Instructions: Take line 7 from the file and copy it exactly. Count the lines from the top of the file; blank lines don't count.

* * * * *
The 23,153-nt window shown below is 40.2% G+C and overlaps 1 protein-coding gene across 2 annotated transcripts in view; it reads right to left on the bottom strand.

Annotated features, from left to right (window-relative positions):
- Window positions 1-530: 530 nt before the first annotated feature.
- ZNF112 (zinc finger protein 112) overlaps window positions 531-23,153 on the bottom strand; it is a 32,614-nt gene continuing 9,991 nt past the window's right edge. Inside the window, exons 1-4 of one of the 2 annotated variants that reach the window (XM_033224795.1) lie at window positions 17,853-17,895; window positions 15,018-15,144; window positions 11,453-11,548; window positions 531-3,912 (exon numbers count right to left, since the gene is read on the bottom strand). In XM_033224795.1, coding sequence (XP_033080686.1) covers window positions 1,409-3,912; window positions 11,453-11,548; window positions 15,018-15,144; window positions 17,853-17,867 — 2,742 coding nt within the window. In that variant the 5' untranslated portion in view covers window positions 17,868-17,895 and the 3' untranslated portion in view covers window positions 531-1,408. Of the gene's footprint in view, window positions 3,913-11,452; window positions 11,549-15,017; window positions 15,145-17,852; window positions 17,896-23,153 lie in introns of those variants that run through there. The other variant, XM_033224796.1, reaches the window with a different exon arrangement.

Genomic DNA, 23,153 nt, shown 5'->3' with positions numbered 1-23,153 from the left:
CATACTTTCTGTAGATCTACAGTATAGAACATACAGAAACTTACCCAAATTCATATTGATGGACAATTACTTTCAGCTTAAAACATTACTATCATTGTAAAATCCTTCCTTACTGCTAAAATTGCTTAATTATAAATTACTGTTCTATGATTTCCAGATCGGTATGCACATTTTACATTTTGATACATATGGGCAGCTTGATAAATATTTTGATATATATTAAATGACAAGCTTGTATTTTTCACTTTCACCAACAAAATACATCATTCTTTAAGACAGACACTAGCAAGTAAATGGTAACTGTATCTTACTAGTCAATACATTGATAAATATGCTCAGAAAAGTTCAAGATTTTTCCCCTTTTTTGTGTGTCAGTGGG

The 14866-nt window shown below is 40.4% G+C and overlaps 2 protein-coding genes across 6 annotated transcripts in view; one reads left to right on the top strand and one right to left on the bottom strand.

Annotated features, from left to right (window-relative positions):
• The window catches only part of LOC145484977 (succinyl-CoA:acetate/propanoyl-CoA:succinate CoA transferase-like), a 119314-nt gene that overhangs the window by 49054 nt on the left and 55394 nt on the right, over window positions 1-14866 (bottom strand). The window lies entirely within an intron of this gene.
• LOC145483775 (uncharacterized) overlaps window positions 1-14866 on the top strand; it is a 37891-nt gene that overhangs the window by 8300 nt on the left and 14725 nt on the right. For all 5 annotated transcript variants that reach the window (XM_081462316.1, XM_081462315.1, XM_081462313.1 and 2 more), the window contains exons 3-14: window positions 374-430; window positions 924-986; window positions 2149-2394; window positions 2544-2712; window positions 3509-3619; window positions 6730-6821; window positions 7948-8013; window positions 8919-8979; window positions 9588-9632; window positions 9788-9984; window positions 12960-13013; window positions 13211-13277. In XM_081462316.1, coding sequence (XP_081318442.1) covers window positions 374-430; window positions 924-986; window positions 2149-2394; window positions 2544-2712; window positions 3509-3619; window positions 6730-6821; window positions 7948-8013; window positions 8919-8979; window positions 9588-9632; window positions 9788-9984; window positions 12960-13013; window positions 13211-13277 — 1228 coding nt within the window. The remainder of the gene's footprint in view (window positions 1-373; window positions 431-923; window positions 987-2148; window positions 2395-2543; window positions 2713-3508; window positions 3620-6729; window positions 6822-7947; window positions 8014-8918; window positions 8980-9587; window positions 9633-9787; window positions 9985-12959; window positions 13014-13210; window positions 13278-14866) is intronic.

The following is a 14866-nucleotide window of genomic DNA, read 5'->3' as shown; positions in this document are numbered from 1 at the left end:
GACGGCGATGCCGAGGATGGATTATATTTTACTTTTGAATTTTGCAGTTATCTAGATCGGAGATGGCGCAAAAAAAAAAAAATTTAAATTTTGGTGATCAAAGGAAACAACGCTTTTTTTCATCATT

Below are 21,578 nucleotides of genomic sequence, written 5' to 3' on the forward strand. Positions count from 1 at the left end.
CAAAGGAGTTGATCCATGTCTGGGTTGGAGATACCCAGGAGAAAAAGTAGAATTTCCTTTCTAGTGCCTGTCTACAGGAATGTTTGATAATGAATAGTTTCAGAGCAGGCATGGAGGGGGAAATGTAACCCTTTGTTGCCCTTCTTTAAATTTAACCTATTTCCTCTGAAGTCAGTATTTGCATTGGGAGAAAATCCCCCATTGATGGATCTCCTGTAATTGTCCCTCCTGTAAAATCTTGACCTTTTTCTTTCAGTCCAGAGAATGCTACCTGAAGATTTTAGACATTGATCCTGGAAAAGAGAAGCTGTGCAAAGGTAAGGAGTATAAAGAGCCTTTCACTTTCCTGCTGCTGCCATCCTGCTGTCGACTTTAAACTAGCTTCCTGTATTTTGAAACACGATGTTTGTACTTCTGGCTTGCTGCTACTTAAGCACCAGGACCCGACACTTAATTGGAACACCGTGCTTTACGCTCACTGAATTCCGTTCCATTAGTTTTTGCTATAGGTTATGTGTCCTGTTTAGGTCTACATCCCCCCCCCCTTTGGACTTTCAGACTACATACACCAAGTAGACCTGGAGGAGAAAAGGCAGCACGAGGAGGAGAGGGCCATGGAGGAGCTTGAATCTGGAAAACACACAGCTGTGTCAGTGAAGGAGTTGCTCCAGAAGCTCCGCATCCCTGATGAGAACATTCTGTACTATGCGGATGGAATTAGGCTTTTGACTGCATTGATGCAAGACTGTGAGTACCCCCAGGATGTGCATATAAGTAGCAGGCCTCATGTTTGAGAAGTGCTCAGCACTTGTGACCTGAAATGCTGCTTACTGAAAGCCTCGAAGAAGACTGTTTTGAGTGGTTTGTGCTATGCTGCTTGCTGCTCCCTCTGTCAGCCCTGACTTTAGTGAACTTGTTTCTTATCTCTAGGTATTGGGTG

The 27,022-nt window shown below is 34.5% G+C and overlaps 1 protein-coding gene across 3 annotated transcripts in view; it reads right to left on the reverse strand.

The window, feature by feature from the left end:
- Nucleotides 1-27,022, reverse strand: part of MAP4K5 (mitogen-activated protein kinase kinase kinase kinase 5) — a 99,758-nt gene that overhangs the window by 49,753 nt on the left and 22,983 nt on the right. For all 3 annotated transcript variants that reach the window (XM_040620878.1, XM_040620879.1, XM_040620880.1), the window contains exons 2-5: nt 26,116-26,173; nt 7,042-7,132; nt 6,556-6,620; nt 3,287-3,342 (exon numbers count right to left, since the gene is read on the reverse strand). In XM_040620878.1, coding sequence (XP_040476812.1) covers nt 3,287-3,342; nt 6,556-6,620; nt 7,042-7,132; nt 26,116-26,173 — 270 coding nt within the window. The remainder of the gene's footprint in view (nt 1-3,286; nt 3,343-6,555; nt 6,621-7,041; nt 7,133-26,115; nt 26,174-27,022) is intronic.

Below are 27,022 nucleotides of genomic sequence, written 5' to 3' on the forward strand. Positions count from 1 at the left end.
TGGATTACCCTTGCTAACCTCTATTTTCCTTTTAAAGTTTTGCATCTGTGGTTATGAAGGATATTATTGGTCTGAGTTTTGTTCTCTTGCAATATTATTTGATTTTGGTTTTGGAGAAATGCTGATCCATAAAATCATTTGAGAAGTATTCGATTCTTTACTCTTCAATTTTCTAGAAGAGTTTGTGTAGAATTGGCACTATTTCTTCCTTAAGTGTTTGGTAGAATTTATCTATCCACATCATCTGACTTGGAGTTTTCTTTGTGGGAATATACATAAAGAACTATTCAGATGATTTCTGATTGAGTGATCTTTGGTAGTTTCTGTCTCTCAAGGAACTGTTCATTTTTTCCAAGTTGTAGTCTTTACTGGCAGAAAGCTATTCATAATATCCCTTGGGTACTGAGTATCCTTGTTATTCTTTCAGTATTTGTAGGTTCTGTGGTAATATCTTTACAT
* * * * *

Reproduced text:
The 14866-nt window shown below is 40.4% G+C and overlaps 2 protein-coding genes across 6 annotated transcripts in view; one reads left to right on the top strand and one right to left on the bottom strand.